New ACTU secretary has ‘no problem’ with breaking ‘unjust’ laws

by HCA16 Mar 2017
Sally McManus, the first female secretary of the Australian Council of Trade Unions, has been blasted by the Turnbull government following her controversial comments on her first day on the job.

McManus was asked by the ABC if the ACTU would distance itself from the Construction Forestry Mining Energy Union for more than 100 court cases in which it was accused of breaking the law or contempt of court.

“There is no way we’ll be doing that,” McManus said.

“It might be illegal industrial action according to our current laws and our current laws are wrong.

“It shouldn’t be so hard for workers in our country to take industrial action when they need to.”

When asked if she believed in the rule of law, the union leader replied: “I believe in the rule of law when the law is fair and the law is right, but when it’s unjust I don’t think there’s a problem with breaking it.”

The comments drew criticism from the Coalition and even the Labor leader Bill Shorten.

When he was asked about the comments, Shorten said: “I just don’t agree.”

“If you don’t like a law, if you think a law is unjust, use the democratic process to get it changed.

“We believe in changing bad laws, not breaking them.”

In a statement, the Coalition’s Minister for Employment, Michaelia Cash, said this is an “extraordinary admission” by a newly minted union leader.

“All reasonable Australians fundamentally understand that a key pillar of our peaceful, democratic society is adherence to the rule of law,” she said.

“Ms McManus has tonight belled the cat on the principles of militant unions in Australia: they will obey the law if and when they choose.

“Corrupt unions such as the CFMEU have an atrocious record of lawlessness and militancy that has tonight been justified and excused by Ms McManus.”

McManus also told Fairfax Media her highest priorities include growing union membership, winning stronger rights at work and taking on corporate greed.

"That's about making sure that working people have stronger rights but also that we can tip the balance back in favour of ordinary Australians because ... so much wealth has gone to the top 1 per cent," she said.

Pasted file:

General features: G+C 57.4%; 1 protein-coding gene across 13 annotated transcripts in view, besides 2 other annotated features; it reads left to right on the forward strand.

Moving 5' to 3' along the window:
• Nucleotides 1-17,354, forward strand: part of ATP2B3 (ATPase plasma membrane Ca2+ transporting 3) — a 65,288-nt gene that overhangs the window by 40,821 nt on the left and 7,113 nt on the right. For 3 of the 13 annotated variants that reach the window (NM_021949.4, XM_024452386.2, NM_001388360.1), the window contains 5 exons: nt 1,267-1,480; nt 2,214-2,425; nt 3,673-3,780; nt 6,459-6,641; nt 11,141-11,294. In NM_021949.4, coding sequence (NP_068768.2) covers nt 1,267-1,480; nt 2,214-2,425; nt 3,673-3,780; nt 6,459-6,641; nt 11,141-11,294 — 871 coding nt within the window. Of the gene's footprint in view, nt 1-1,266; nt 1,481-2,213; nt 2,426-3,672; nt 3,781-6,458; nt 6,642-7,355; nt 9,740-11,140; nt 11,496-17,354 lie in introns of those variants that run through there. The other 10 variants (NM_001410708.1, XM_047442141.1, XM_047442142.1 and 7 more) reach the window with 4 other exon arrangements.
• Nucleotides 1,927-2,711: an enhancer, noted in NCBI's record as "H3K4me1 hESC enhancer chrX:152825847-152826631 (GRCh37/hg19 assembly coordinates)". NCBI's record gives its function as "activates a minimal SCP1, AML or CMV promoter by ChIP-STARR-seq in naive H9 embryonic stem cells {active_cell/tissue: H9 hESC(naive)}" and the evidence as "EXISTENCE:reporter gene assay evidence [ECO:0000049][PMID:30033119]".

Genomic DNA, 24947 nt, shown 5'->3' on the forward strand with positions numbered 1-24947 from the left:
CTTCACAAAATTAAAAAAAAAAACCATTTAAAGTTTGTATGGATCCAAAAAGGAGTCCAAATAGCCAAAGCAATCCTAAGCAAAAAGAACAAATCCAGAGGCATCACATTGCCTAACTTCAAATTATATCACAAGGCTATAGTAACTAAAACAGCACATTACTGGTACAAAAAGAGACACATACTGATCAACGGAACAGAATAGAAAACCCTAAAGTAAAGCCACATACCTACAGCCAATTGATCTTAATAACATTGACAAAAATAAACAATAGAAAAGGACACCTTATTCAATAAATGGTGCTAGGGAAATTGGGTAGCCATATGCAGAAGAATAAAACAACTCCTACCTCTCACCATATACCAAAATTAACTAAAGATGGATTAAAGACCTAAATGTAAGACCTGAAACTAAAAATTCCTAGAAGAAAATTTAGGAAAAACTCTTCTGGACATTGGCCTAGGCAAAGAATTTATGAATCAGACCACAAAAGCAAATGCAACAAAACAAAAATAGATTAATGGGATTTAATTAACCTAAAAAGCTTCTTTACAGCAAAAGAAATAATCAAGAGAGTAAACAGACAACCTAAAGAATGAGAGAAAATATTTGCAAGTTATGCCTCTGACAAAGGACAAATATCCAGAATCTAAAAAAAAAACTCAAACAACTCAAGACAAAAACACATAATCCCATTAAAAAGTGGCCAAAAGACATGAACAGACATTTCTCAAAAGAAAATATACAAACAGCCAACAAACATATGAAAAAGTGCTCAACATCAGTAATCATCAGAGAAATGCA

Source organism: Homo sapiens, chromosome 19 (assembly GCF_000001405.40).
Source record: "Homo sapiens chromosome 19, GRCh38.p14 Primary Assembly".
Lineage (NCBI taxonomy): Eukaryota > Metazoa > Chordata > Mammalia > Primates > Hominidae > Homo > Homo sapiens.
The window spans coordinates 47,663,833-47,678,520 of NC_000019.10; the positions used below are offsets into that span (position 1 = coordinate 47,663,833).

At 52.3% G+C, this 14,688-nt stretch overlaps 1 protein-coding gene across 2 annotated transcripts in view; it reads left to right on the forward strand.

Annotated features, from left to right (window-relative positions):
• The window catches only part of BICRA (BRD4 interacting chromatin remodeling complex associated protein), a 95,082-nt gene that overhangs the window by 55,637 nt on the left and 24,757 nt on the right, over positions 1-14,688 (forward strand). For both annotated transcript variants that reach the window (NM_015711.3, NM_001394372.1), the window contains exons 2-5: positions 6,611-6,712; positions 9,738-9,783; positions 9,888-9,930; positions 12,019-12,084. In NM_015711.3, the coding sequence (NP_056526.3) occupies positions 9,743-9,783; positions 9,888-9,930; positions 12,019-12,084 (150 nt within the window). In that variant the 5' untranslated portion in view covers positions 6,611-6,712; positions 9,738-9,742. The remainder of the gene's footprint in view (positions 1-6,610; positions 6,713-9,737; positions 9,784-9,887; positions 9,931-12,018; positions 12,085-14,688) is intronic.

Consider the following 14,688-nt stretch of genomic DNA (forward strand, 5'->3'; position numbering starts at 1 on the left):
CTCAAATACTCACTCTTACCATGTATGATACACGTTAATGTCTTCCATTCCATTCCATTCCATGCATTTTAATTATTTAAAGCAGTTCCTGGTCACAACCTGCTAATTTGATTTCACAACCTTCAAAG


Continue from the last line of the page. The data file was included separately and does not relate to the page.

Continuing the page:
"Part of that is about corporations paying their fair share of tax."

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  • by OMG 16/03/2017 12:49:03 PM

    Hopefully if this person has children she softens this approach of if you don't like the law, break it or they are going to be leading a hard life because of her attitude. There are a few people who feel the laws, of any kind, don't apply to them.

    Someone needs to get serious about Unions who follow this line of thinking. it is the fault of the unions that Australia has priced itself out of the market and manufacturing is now done out of this country. Companies are forced to go overseas where labour costs don't cripple them. When will they learn if the boss isn't making a profit he won't be there and you won't have a job. Mind you having worked for a Union for many years I have seen first hand where the membership money goes and it isn't as one might expect all on members.

  • by On the other hand 20/03/2017 10:08:30 PM

    You appear to be deliberately misrepresenting what Ms McManus said in an effort to make her position sound as extreme as you can. I presume you are equally vehemently opposed to the law breaking of Martin Luther King and the civil rights movement, Mahatma Gandhi and the suffragettes, to name a just a few. All opposed, and broke, specific laws that they considered were unjust and immoral.

    The main reason that manufacturing jobs have been decimated, here and in many other parts of the world, has been the rise of technology and the wholesale de-intensification of labour that accompanies it, not the cost of labour. In fact, there is very strong evidence that increasing the incomes of average citizens, rather than throwing money at corporations and the very wealthy and effectively exempting many of them from paying any tax, produces stronger, more vibrant economies. That is why the $15 movement in the US has led to economic improvements, not the decimation of the economy that was hysterically proclaimed by its opponents. Less wealth inequality, and the stronger trade unions that are almost always associated with it, are economic benefits, not impediments.

    Finally, I presume you are also passionately opposed to the endemic law-breaking of business in Australia exemplified by, but by no means limited to, the wholesale exploitation, intimidation and under-payment of workers in the 7-Eleven and Caltex chains. Or the fact that one third of Australian workers are not currently receiving the superannuation payments from their employers to which they are legally entitled?

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